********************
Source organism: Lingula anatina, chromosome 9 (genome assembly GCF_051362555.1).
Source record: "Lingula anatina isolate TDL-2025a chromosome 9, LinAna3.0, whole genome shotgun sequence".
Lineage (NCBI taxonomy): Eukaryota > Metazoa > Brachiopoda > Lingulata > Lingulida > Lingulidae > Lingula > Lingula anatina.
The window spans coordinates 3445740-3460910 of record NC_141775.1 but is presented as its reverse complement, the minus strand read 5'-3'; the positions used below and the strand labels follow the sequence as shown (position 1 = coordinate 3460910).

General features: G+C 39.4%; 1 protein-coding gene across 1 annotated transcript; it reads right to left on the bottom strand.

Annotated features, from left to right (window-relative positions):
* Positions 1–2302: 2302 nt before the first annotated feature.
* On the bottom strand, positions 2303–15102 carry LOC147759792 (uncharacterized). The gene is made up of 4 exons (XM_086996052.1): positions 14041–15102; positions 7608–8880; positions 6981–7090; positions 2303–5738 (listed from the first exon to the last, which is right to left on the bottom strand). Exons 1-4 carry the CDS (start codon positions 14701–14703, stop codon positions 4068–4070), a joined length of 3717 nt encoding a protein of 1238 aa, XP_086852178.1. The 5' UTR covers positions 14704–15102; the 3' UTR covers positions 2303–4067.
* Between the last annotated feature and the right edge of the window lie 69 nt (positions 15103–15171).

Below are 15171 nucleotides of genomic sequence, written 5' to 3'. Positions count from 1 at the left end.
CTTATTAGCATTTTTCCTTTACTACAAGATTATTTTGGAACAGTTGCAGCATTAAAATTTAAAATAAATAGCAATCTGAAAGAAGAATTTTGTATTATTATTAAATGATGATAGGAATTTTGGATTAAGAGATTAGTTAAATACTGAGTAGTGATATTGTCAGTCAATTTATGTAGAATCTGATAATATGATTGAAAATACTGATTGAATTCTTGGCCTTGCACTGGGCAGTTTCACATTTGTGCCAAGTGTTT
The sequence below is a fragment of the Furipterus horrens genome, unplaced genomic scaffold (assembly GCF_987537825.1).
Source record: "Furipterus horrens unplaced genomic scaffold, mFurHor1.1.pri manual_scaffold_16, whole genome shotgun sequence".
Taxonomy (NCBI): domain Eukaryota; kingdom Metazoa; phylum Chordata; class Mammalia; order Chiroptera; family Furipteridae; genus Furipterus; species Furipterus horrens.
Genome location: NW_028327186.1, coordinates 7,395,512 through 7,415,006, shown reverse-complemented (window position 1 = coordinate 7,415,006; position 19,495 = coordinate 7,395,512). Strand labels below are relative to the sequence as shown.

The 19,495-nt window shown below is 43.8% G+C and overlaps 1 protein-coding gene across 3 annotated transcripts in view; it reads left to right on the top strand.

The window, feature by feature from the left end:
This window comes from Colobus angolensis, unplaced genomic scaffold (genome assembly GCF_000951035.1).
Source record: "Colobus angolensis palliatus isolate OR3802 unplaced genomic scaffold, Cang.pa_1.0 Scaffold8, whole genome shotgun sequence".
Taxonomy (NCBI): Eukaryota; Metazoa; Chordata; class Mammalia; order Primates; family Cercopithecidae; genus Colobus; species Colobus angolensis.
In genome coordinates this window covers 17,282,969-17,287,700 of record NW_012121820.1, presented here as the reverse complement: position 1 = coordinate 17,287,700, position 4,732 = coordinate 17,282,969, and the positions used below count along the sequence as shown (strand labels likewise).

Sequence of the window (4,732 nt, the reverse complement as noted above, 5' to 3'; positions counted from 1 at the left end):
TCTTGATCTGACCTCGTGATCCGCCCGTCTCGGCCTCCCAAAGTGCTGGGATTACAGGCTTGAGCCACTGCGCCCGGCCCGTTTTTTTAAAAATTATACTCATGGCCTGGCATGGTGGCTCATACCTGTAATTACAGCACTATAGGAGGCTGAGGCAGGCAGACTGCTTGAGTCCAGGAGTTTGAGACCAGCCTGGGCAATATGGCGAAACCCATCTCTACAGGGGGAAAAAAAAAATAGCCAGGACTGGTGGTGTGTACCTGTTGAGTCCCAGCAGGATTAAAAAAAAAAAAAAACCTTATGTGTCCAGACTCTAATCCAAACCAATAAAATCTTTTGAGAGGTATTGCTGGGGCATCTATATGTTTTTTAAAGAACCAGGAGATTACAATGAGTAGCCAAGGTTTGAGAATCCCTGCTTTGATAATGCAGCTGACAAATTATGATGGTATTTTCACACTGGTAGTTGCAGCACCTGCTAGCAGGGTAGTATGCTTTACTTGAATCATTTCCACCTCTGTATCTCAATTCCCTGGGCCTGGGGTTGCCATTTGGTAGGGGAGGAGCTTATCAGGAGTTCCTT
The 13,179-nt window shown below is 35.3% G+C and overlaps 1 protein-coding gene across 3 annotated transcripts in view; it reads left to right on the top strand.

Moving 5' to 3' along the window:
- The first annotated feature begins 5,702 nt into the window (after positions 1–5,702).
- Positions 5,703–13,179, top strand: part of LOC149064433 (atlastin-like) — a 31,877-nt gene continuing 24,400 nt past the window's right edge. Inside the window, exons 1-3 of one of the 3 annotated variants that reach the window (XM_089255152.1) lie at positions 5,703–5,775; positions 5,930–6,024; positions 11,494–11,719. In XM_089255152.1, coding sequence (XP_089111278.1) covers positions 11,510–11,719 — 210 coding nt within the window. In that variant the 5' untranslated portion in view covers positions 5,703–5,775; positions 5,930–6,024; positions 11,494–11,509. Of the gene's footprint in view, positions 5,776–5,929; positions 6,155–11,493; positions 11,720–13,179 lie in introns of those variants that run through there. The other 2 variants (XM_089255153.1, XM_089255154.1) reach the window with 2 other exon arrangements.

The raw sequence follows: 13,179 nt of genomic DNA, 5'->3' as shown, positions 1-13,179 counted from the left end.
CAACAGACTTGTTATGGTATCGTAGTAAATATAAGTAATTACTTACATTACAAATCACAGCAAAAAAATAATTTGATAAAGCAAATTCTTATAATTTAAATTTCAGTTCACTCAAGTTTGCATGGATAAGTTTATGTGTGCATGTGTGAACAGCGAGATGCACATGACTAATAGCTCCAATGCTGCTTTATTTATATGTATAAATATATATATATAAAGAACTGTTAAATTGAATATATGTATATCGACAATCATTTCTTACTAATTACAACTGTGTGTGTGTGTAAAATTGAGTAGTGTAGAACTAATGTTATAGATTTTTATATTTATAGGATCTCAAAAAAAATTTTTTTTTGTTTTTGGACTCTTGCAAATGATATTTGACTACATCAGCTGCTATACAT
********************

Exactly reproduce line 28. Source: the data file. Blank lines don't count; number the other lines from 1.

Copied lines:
The raw sequence follows: 13,179 nt of genomic DNA, 5'->3' as shown, positions 1-13,179 counted from the left end.